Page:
**[Update: In response to this panel discussion, Yoshua Bengio provided his view on Deep Learning ]**There was a panel discussion at the Technion in June asking the provocative question: "Is Deep Learning the Final Frontier and the End of Signal Processing"

The panel was made up of the following smarts: Guillermo Sapiro (Moderator), Raphy Coifman, Nati Srebo, Stephane Mallat, Peyman Milanfar and Amnon Shashua,

I have

*some of what was said (please let me know if I stated something inaccurate). I have also added my understanding of some of these issues at the bottom of this summary.*__attempted to summarize__
Raphy Coifman talked about how randomization has been successful in Compressive Sensing and how we eventually devised ways to deconstruct it. We should be doing the same for deep learning.

Stephane Mallat stated that there was something deep about memory (about its growth). A long time ago, much of the emphasis was about logic not about memory. Systems with large memory changes that paradigm, there is something deep conceptually underneath.

Peyman Milanfar, who is interested in performance bounds made the point that one need to understand about these deep networks better (how much data is needed, etc ). That currently there no deep insight was gained from deep learning examples: more data does not translate into better results...or insight.

Amnon Shashua, stated that CNNs are fascinating because it is like going back to the stone age (convolution, etc...) but that it now works. This is shocking. Someone without domain expertise can get good results. We just replaced the nonlinearity and the regularization but everything is the same as in the 1980s.

Guillermo wondered about fields where image is generally not abundant (example of the costly brain image acquisition by NIH), does deep network allow for smart interpolation ?

Raphy asked about learning physical models from examples, can deep learning allow one to learn more than a specific situation.

Peyman: How do we go from shallow to deep learning ?

Stephane: The reason these networks are deep is because of the factorization of an operator into smaller ones just like FFT or FWT

Mihail: Is there an equivalent in generative methods for deep learning ? deep generative methods ?

Raphy: Instead of being generative, it is probably a good way to build a memory of what we know.

Stephane: it is not just a storage of what we know however we also don't know the functional space that is approximated by these deep networks.

Other questions asked by people in the room yielded the following remarks:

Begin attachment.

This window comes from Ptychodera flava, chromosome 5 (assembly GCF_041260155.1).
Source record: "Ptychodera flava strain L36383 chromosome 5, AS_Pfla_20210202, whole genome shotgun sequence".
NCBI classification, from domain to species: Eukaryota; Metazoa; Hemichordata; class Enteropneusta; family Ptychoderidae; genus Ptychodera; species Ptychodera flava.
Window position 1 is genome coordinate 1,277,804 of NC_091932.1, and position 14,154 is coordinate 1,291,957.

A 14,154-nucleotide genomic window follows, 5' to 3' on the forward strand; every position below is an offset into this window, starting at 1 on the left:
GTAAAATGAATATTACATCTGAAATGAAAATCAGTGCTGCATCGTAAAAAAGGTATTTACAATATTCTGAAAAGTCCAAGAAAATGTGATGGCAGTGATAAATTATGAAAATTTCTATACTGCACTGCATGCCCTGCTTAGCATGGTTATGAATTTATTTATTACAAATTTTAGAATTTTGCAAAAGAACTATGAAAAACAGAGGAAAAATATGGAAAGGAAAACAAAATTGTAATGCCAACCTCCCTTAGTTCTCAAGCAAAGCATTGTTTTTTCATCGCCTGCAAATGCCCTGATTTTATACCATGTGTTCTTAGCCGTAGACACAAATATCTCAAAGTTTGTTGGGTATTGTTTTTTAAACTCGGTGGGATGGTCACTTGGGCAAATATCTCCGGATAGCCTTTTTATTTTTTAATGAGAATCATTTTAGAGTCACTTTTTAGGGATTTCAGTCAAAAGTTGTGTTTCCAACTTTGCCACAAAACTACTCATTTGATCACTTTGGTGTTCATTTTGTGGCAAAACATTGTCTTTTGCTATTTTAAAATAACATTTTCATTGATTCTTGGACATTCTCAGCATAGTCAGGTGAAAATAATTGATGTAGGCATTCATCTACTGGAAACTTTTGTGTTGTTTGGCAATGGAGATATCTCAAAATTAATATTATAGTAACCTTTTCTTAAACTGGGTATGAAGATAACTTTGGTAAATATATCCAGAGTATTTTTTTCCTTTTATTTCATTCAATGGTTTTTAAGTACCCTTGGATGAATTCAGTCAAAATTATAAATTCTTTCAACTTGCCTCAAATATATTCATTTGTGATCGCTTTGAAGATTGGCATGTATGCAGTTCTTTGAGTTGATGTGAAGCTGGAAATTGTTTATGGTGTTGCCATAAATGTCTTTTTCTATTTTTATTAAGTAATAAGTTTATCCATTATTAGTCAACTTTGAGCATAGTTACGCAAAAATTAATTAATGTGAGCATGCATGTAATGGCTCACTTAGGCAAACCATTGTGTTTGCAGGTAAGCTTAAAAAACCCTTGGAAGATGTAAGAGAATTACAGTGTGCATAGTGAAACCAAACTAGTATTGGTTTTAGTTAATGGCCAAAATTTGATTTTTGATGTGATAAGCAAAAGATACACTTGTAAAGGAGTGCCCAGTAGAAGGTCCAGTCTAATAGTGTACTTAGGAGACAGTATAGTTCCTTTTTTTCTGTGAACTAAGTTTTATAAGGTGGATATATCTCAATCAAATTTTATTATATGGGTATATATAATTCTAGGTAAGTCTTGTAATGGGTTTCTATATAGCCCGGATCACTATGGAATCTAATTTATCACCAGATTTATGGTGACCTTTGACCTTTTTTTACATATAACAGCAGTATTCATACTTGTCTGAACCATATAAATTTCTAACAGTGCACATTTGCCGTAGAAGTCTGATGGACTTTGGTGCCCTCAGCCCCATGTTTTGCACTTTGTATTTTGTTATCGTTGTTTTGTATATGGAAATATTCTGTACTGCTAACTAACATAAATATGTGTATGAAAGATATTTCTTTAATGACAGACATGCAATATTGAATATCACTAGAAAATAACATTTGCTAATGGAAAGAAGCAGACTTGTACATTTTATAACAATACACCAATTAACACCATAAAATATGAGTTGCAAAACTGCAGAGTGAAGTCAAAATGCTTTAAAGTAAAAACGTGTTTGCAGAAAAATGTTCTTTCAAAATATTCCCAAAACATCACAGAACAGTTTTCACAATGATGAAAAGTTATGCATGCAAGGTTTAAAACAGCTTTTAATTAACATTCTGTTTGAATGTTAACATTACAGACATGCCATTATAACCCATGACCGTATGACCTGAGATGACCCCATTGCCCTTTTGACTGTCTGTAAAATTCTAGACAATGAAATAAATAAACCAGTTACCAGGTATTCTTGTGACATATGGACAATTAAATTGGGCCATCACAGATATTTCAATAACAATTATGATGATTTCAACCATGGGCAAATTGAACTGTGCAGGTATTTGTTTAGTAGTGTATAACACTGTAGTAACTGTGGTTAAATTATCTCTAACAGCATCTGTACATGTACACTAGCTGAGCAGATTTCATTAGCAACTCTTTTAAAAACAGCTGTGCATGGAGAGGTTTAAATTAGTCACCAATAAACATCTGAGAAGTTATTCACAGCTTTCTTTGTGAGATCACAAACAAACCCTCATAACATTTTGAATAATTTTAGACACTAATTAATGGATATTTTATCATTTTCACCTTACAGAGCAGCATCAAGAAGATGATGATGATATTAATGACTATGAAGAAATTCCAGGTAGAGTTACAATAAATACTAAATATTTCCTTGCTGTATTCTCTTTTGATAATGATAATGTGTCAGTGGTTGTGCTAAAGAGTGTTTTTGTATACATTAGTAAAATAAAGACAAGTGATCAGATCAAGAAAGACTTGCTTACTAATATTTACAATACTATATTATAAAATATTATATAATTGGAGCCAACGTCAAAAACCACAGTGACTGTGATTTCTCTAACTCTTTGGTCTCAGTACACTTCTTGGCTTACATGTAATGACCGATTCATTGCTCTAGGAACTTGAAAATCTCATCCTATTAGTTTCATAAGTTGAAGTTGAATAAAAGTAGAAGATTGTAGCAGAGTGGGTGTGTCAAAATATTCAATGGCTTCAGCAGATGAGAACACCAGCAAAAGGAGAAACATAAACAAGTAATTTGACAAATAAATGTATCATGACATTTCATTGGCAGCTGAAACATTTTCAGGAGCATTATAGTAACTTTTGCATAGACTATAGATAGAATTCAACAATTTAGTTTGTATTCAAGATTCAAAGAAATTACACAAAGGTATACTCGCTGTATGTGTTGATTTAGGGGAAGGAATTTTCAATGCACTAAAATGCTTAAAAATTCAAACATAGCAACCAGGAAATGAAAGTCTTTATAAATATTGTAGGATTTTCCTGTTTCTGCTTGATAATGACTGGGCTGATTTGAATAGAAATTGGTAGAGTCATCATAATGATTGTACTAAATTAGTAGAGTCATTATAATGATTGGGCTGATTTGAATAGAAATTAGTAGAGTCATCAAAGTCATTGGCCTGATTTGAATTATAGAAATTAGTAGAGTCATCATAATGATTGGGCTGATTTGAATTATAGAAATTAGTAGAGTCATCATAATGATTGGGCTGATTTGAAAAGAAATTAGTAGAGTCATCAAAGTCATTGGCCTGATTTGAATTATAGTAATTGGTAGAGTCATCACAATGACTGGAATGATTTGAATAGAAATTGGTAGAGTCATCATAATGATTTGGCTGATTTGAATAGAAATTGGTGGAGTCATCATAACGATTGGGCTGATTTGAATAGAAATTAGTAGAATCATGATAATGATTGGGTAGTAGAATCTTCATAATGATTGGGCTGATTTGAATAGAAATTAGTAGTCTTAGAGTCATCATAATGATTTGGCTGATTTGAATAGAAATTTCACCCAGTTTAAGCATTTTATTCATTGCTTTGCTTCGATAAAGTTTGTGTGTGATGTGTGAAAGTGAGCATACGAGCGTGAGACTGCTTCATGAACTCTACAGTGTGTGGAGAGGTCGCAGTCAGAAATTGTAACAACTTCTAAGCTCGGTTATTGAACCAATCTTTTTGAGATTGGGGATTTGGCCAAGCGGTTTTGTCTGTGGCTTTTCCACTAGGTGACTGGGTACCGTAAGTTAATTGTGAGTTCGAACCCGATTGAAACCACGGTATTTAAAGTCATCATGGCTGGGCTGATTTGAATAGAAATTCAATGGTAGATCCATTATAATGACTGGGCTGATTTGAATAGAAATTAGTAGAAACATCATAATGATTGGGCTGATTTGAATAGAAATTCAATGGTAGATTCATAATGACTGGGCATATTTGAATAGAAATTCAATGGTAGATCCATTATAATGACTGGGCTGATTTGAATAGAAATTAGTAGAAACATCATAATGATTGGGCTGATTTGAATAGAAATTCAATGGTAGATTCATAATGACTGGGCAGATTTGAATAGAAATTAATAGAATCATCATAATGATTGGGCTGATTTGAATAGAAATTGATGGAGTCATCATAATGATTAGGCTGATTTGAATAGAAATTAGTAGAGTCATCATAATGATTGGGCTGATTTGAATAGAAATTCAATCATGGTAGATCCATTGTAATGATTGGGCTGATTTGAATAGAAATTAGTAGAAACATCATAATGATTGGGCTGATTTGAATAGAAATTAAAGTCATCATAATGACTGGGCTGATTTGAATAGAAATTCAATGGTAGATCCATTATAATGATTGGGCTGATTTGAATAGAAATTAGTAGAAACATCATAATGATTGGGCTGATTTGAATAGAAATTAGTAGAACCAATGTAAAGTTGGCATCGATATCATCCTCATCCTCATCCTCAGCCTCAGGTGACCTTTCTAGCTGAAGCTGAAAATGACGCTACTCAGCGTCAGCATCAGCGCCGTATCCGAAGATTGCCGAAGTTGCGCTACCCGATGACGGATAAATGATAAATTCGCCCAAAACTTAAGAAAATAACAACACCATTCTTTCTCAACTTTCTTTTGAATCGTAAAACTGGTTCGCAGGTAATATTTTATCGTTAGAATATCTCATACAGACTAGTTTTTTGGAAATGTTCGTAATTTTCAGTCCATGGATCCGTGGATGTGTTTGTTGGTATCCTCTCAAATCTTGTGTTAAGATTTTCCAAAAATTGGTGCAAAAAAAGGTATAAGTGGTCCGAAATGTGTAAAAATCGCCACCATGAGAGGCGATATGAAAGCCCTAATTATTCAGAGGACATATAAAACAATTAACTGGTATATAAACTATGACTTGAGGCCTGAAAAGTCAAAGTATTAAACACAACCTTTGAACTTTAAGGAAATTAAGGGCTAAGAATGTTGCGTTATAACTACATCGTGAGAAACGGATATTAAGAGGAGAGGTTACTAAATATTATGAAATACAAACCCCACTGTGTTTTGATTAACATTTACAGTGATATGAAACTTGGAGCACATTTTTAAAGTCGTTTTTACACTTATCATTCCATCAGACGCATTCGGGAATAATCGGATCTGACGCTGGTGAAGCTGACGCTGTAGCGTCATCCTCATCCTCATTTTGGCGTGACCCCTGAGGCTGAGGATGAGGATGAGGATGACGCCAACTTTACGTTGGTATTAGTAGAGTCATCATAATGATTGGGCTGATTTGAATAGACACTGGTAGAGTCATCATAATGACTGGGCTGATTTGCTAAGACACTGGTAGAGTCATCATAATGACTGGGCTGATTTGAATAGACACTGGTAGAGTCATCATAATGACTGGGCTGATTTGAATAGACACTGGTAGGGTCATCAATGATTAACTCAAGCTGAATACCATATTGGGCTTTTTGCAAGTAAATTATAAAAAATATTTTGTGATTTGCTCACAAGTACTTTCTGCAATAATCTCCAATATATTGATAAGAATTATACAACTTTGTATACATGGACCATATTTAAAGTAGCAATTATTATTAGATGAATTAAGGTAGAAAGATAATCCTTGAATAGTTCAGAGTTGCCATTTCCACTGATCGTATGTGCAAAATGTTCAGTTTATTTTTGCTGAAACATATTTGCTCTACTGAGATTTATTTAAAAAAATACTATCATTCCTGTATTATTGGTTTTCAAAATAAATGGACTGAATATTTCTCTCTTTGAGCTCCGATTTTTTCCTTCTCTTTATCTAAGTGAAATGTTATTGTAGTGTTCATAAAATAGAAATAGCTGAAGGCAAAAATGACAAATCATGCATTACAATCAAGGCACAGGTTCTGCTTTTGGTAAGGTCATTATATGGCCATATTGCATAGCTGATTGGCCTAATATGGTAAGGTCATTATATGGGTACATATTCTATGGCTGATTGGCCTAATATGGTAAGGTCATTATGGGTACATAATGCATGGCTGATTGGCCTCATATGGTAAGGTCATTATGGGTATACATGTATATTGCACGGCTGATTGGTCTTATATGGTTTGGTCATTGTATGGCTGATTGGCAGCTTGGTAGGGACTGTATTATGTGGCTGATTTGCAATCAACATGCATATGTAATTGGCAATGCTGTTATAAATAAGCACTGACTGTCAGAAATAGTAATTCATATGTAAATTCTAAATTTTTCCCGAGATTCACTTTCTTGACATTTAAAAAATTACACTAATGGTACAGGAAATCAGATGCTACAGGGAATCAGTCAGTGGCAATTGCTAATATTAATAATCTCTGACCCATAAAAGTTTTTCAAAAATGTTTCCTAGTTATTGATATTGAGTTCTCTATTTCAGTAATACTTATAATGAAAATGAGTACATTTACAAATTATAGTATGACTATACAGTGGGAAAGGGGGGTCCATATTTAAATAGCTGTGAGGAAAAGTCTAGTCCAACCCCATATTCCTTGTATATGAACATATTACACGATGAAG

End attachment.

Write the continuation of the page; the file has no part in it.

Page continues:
Ammon: the unsupervised work (autoencoder) is no longer what makes the deep network successful since 2011.

Guillermo: Another even more successful algorithm is Random Forest. Both algorithms ( random forest and deep learning ) are vying for displacing the other (instead of aiming for signal processing ).

Closing remarks

Peyman: what are the performance bounds for small amount of data, one of the interesting question is "can deep network do with one example ?"

Nati: It is probably transformative

Raphy: can it help with one exemplar learning ?

Stephane: beautiful example of Engineering being at the forefront of mathematics, beautiful opportunities ahead.

The discussion was a very insightful summary of the lingering questions. Here are some remarks:

With regards to understanding the black box that is deep network, let us mention that there is some ongoing work in that respect (see Sparse Matrix Factorization: Simple rules for growing neural nets and Provable Bounds for Learning Some Deep Representations ).

With linear encoding systems used in compressive sensing, we have gotten a deeper understanding of them though sharp phase transitions. Can a similar path be taken for understanding deep networks (see Sunday Morning Insight: Sharp Phase Transitions in Machine Learning ?, Sunday Morning Insight: Randomization is not a dirty word).

When Stephane Mallat mentioned that FFT was already a deep network, maybe we should view of a whole slew of family of algorithms as deeper architectures and yes, that include iterative solvers ( see Sunday Morning Insight: Faster Than a Blink of an Eye ). The generative model question made me think of what we recently called Physics Driven Sensor Design. Obviously Matrix factorization could be part of that mix (see Sunday Morning Insight: Matrix Factorizations and the Grammar of Life ) but I would not be surprised if Random Forests did not make progress in that area since they tend to provide some insight and some explaining power.

While the panel featured some of the most important people in the field of signal processing and machine learning, I really felt that a hardware person was missing. Signal processing has always been on the tail end of the hardware pipeline and the issue of too few data in some fields is directly related to the cost of hardware. However, because there is a somewhat continuous spectrum between Machine Learning and traditional signal processing (see A Quick Panorama of Sensing from Direct Imaging to Machine Learning ), I think it is becoming clearer that we are in fact entering the era of Zero Knowledge Sensor Design / Data Driven Sensor Design ( see the recent Learning to be a Depth Camera for Close-Range Human Capture and Interaction ) especially since memory is no longer an issue (Being a child of Moore's Law). Time will tell.

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